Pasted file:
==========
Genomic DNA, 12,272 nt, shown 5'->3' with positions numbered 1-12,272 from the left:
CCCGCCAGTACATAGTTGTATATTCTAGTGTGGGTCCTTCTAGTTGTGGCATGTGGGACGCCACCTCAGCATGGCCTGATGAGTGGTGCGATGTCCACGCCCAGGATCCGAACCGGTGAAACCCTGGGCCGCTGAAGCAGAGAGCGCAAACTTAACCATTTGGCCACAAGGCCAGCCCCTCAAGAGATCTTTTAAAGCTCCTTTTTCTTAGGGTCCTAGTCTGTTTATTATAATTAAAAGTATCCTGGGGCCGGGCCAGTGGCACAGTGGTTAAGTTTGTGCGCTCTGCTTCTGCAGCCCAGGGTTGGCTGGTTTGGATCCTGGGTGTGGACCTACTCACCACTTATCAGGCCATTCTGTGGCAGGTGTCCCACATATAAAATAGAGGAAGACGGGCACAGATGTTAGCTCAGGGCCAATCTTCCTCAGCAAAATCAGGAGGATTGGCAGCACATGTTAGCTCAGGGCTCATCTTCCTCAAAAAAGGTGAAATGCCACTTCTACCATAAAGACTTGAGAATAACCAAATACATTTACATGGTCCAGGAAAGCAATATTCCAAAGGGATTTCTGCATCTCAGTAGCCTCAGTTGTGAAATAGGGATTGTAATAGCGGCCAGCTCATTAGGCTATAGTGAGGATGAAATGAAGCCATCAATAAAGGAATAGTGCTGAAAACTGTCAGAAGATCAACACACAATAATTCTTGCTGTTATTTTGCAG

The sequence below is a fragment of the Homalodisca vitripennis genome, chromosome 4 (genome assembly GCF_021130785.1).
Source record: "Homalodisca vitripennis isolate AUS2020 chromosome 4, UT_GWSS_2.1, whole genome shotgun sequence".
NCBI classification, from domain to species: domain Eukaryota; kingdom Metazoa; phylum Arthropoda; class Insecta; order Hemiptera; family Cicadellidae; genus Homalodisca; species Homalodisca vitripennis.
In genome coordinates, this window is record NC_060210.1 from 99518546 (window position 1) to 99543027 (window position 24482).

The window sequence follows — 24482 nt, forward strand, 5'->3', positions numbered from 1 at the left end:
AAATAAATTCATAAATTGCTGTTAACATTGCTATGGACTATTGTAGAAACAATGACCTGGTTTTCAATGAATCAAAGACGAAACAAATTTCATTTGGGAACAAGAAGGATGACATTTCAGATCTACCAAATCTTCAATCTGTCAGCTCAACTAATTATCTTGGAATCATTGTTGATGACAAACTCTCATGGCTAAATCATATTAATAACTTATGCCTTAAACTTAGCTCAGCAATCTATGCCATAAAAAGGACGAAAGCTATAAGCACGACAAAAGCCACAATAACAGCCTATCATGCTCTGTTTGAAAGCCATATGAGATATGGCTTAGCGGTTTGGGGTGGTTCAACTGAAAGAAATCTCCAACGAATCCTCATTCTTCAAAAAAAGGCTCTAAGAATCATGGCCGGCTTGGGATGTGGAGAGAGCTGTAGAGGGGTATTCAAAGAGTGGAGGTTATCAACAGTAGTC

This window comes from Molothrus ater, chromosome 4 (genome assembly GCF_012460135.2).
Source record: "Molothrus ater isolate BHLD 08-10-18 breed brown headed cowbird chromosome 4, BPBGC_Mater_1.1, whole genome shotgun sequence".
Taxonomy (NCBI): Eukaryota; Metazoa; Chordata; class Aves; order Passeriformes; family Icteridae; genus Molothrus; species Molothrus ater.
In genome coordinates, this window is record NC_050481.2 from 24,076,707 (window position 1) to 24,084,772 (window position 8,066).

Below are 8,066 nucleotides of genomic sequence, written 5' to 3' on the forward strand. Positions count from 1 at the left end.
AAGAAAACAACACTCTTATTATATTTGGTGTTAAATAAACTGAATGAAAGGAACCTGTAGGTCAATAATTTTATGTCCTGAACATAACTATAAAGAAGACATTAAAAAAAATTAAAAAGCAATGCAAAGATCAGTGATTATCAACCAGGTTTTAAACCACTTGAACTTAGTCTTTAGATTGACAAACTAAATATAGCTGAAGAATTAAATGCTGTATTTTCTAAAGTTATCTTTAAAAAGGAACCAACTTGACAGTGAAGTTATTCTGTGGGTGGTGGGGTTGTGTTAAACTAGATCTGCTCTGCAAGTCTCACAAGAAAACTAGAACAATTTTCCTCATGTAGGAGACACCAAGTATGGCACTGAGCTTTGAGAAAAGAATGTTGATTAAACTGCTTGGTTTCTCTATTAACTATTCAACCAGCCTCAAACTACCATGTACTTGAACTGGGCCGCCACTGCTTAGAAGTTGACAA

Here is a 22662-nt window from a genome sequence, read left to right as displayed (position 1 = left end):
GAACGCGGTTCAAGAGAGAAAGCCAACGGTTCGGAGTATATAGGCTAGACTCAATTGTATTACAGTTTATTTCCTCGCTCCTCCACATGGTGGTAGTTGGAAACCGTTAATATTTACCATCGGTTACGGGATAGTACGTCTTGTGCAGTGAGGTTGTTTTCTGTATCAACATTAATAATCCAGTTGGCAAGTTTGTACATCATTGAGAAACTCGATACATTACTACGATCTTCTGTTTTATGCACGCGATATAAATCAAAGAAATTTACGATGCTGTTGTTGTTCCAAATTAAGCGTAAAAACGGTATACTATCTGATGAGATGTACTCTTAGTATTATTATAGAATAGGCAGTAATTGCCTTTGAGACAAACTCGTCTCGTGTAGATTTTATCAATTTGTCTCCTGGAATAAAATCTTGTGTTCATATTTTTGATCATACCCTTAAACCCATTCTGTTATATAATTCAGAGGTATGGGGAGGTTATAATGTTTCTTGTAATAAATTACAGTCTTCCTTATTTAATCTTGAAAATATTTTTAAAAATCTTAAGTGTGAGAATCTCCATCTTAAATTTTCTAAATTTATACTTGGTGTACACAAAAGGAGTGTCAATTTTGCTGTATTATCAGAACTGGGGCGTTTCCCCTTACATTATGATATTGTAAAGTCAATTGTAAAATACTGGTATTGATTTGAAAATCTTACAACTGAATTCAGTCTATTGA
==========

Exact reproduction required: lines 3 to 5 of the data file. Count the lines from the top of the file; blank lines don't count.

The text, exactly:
The sequence below is a fragment of the Homalodisca vitripennis genome, chromosome 4 (genome assembly GCF_021130785.1).
Source record: "Homalodisca vitripennis isolate AUS2020 chromosome 4, UT_GWSS_2.1, whole genome shotgun sequence".
NCBI classification, from domain to species: domain Eukaryota; kingdom Metazoa; phylum Arthropoda; class Insecta; order Hemiptera; family Cicadellidae; genus Homalodisca; species Homalodisca vitripennis.